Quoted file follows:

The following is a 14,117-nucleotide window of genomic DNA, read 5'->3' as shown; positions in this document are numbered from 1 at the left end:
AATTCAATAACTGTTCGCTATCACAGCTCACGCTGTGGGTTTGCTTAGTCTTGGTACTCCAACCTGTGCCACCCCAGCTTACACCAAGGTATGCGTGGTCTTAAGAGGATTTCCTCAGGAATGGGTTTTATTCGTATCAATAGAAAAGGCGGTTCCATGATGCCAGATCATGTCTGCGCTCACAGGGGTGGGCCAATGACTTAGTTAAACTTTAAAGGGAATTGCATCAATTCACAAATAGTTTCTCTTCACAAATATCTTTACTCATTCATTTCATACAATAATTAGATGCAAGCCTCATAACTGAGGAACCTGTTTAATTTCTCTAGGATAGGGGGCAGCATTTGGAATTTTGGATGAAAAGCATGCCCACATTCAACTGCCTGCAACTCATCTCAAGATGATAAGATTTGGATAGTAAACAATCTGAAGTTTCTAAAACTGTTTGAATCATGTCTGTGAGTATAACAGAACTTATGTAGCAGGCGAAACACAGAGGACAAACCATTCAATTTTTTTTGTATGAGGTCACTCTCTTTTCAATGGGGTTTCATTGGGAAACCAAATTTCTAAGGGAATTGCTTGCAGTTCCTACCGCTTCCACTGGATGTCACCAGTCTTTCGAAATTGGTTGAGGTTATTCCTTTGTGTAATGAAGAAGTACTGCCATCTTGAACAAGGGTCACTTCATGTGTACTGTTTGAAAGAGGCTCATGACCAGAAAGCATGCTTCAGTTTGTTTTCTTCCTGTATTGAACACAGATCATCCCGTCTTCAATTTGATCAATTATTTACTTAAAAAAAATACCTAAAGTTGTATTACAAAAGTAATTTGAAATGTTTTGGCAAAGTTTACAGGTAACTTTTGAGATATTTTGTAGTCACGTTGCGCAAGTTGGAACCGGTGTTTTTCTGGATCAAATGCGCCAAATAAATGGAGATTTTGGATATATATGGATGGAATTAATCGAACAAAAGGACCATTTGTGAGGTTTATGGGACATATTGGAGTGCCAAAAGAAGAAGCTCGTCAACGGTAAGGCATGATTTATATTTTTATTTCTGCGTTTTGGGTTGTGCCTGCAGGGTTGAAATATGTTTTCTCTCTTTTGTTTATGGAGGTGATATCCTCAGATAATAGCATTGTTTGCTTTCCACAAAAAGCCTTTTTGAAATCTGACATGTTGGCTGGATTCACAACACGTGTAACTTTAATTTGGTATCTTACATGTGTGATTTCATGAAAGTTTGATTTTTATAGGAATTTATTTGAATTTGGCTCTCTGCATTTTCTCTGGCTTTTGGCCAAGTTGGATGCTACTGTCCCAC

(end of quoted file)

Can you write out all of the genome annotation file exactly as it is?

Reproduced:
The following is a 14,117-nucleotide window of genomic DNA, read 5'->3' as shown; positions in this document are numbered from 1 at the left end:
AATTCAATAACTGTTCGCTATCACAGCTCACGCTGTGGGTTTGCTTAGTCTTGGTACTCCAACCTGTGCCACCCCAGCTTACACCAAGGTATGCGTGGTCTTAAGAGGATTTCCTCAGGAATGGGTTTTATTCGTATCAATAGAAAAGGCGGTTCCATGATGCCAGATCATGTCTGCGCTCACAGGGGTGGGCCAATGACTTAGTTAAACTTTAAAGGGAATTGCATCAATTCACAAATAGTTTCTCTTCACAAATATCTTTACTCATTCATTTCATACAATAATTAGATGCAAGCCTCATAACTGAGGAACCTGTTTAATTTCTCTAGGATAGGGGGCAGCATTTGGAATTTTGGATGAAAAGCATGCCCACATTCAACTGCCTGCAACTCATCTCAAGATGATAAGATTTGGATAGTAAACAATCTGAAGTTTCTAAAACTGTTTGAATCATGTCTGTGAGTATAACAGAACTTATGTAGCAGGCGAAACACAGAGGACAAACCATTCAATTTTTTTTGTATGAGGTCACTCTCTTTTCAATGGGGTTTCATTGGGAAACCAAATTTCTAAGGGAATTGCTTGCAGTTCCTACCGCTTCCACTGGATGTCACCAGTCTTTCGAAATTGGTTGAGGTTATTCCTTTGTGTAATGAAGAAGTACTGCCATCTTGAACAAGGGTCACTTCATGTGTACTGTTTGAAAGAGGCTCATGACCAGAAAGCATGCTTCAGTTTGTTTTCTTCCTGTATTGAACACAGATCATCCCGTCTTCAATTTGATCAATTATTTACTTAAAAAAAATACCTAAAGTTGTATTACAAAAGTAATTTGAAATGTTTTGGCAAAGTTTACAGGTAACTTTTGAGATATTTTGTAGTCACGTTGCGCAAGTTGGAACCGGTGTTTTTCTGGATCAAATGCGCCAAATAAATGGAGATTTTGGATATATATGGATGGAATTAATCGAACAAAAGGACCATTTGTGAGGTTTATGGGACATATTGGAGTGCCAAAAGAAGAAGCTCGTCAACGGTAAGGCATGATTTATATTTTTATTTCTGCGTTTTGGGTTGTGCCTGCAGGGTTGAAATATGTTTTCTCTCTTTTGTTTATGGAGGTGATATCCTCAGATAATAGCATTGTTTGCTTTCCACAAAAAGCCTTTTTGAAATCTGACATGTTGGCTGGATTCACAACACGTGTAACTTTAATTTGGTATCTTACATGTGTGATTTCATGAAAGTTTGATTTTTATAGGAATTTATTTGAATTTGGCTCTCTGCATTTTCTCTGGCTTTTGGCCAAGTTGGATGCTACTGTCCCAC